The Japanese had no idea what elements of Western culture and institutions where the crucial ones, so they ended up copying everything, from western clothes and hair styles to the European practice of colonizing foreign people. Unfortunately, they took up empire-building at precisely the moment when the cost of imperialism began to exceed the benefits.
When the institutions of money rule the world, it is perhaps inevitable that the interests of money will take precedence over the interests of people. What we are experiencing might best be described as a case of money colonizing life. To accept this absurd distortion of human institutions and purpose should be considered nothing less than an act of collective, suicidal insanity.
Some of the colonizers do understand and quickly retreat, while some, because they are stupid, continue colonizing others, increasing the suffering, deaths, injuries, defeat and humiliation. The people colonized by Abyssinia will be free. Eritrea will be free, and they cannot refuse to let them be free. Western Somalia will be free, and they cannot refuse to grant it freedom. The numerous Abo will be free because this is history, and no one can prevent the sunshine from reaching us.
The abiding western dominology can with religion sanction identify anything dark, profound, or fluid with a revolting chaos, an evil to be mastered, a nothing to be ignored. 'God had made us master organizers of the world to establish system where chaos reigns. He has made us adept in government that we may administer government among savages and senile peoples.' From the vantage point of the colonizing episteme, the evil is always disorder rather than unjust order; anarchy rather than control, darkness rather than pallor. To plead otherwise is to write 'carte blanche for chaos.' Yet those who wear the mark of chaos, the skins of darkness, the genders of unspeakable openings - those Others of Order keep finding voice. But they continue to be muted by the bellowing of the dominant discourse.
Watching Paris is Burning, I began to think that the many yuppie-looking, straight -acting, pushy, predominantly white folks in the audience were there because the film in no way interrogates 'whiteness.' These folks left the film saying it was 'amazing, ' 'marvellous, ' incredibly funny, ' worthy of statements like, 'Didn't you just love it?' And no, I didn't love it. For in many ways the film was a graphic documentary portrait of the way in which colonized black people (in this case black gay brothers, some of whom were drag queens) worship at the throne of whiteness, even when such worship demands that we live in perpetual self-hate, steal, go hungry, and even die in its pursuit. The "we" evoked here is all of us, black people/people of color, who are daily bombarded by a powerful colonizing whiteness that seduces us away from ourselves, that negates that there is beauty to be found in any form of blackness that is not imitation whiteness.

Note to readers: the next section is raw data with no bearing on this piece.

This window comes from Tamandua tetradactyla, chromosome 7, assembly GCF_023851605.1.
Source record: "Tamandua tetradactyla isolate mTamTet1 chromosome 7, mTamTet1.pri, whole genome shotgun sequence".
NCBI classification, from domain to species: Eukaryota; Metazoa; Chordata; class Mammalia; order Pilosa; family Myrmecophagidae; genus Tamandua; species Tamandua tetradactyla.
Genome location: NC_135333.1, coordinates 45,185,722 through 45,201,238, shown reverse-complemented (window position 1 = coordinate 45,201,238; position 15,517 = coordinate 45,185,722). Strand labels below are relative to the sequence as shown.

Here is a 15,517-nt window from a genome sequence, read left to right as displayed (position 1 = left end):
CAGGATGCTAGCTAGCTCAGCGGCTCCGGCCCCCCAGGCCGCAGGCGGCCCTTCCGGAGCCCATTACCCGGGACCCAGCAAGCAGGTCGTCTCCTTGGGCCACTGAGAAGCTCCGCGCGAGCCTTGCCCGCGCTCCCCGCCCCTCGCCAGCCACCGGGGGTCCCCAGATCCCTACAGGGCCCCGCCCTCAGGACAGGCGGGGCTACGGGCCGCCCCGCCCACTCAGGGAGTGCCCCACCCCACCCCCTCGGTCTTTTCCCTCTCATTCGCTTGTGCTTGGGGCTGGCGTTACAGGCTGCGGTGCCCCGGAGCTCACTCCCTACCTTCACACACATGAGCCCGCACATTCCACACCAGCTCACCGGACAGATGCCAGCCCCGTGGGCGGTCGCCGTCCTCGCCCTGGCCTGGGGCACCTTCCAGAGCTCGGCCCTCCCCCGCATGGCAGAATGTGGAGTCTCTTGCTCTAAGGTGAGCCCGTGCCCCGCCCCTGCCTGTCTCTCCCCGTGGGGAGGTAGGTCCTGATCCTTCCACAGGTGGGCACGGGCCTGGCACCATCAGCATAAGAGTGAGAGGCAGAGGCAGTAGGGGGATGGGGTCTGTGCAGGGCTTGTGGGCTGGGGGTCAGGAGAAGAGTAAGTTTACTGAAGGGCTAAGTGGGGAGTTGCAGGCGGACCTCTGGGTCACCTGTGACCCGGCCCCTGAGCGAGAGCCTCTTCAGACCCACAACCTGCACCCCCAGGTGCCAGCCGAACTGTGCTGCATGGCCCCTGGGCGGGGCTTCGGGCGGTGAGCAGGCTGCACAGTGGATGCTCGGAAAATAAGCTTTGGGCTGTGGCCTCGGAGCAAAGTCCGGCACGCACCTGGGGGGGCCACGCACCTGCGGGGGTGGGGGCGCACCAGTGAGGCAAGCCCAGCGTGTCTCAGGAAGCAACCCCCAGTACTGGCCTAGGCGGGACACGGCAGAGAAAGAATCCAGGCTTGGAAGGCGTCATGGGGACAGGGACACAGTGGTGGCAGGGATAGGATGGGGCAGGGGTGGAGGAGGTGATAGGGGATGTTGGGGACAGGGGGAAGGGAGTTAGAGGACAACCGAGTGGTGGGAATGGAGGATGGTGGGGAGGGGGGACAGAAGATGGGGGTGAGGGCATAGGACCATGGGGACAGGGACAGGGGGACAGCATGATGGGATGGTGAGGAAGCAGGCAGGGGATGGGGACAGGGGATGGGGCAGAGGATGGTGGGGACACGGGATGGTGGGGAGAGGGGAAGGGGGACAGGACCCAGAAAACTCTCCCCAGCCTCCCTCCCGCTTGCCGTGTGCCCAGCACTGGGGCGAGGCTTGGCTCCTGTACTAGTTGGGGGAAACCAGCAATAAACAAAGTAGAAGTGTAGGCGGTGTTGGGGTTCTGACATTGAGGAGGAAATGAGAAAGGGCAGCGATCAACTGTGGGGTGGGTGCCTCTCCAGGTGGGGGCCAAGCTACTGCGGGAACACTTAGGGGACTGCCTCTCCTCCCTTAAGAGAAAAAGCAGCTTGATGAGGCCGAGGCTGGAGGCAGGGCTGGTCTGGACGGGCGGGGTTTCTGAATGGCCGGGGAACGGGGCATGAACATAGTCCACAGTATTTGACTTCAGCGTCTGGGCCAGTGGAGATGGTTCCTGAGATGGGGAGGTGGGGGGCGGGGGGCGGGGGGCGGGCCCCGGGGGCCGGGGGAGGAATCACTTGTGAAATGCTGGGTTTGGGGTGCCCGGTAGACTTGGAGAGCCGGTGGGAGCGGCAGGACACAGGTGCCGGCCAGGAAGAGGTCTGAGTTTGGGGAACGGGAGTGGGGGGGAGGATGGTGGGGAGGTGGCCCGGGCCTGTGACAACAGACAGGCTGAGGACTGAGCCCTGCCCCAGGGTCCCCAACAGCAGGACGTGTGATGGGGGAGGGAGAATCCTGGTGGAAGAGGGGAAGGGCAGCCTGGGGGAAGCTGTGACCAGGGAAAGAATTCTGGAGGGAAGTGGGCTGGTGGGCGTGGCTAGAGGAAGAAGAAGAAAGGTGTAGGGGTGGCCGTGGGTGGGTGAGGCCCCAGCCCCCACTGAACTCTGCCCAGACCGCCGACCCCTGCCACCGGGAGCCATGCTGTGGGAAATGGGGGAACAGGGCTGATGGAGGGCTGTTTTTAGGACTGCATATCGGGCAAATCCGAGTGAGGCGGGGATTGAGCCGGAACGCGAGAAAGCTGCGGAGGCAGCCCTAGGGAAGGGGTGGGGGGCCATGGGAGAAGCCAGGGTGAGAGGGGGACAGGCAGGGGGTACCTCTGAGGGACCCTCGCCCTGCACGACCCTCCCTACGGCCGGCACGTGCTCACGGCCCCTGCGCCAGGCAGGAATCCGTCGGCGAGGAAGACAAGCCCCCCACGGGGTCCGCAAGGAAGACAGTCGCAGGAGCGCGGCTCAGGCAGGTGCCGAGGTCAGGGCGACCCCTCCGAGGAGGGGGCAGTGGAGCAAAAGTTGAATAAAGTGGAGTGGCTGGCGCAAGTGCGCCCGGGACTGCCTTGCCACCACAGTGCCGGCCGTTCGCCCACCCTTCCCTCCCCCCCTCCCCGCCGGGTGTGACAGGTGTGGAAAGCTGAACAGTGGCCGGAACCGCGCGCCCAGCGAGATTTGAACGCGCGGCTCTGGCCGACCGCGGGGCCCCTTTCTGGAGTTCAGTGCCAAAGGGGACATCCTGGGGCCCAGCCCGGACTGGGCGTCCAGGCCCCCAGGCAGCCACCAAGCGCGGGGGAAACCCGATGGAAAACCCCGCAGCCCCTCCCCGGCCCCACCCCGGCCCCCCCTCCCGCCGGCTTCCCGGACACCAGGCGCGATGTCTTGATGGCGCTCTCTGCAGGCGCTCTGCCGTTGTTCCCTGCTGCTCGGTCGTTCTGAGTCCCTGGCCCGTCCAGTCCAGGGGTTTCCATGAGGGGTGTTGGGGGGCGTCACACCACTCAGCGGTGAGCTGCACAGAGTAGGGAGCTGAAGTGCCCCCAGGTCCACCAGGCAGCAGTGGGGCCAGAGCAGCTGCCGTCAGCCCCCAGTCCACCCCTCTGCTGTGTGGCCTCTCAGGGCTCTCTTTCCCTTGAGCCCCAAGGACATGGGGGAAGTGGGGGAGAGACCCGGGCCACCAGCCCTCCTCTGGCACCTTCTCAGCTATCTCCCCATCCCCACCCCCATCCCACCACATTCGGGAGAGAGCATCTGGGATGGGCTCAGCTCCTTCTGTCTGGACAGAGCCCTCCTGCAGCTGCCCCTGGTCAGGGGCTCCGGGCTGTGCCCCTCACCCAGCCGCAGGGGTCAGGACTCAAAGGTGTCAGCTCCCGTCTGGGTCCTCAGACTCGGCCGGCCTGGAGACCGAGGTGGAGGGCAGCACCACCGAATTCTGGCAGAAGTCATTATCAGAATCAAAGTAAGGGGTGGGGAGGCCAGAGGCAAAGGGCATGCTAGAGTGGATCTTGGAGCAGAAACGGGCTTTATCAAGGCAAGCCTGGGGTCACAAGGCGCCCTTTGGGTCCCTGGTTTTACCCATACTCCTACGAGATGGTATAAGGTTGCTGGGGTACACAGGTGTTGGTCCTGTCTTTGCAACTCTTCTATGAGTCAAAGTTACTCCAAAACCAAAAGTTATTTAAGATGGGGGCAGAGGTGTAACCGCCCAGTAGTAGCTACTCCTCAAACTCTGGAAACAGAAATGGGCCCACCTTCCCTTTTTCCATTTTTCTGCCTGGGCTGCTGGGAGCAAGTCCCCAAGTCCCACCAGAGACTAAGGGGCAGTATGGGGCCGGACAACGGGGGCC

[... ] I began to see Algiers as one of the most fascinating and dramatic places on earth. In the small space of this beautiful but congested city intersected two great conflicts of the contemporary world. The first was the one between Christianity and Islam (expressed here in the clash between colonizing France and colonized Algeria). The second, which acquired a sharpness of focus immediately after the independence and departure of the French, was a conflict at the very heart of Islam, between its open, dialectical - I would even say 'Mediterranean' - current and its other, inward-looking one, born of a sense of uncertainty and confusion vis-e -vis the contemporary world, guided by fundamentalists who take advantage of modern technology and organizational principles yet at the same time deem the defense of faith and custom against modernity as the condition of their own existence, their sole identity. [... ] In Algiers one speaks simply of the existence of two varieties of Islam - one, which is called the Islam of the desert, and a second, which is defined as the Islam of the river (or of the sea). The first is the religion practiced by warlike nomadic tribes struggling to survive in one of the world's most hostile environments, the Sahara. The second Islam is the faith of merchants, itinerant peddlers, people of the road and of the bazaar, for whom openness, compromise, and exchange are not only beneficial to trade, but necessary to life itself.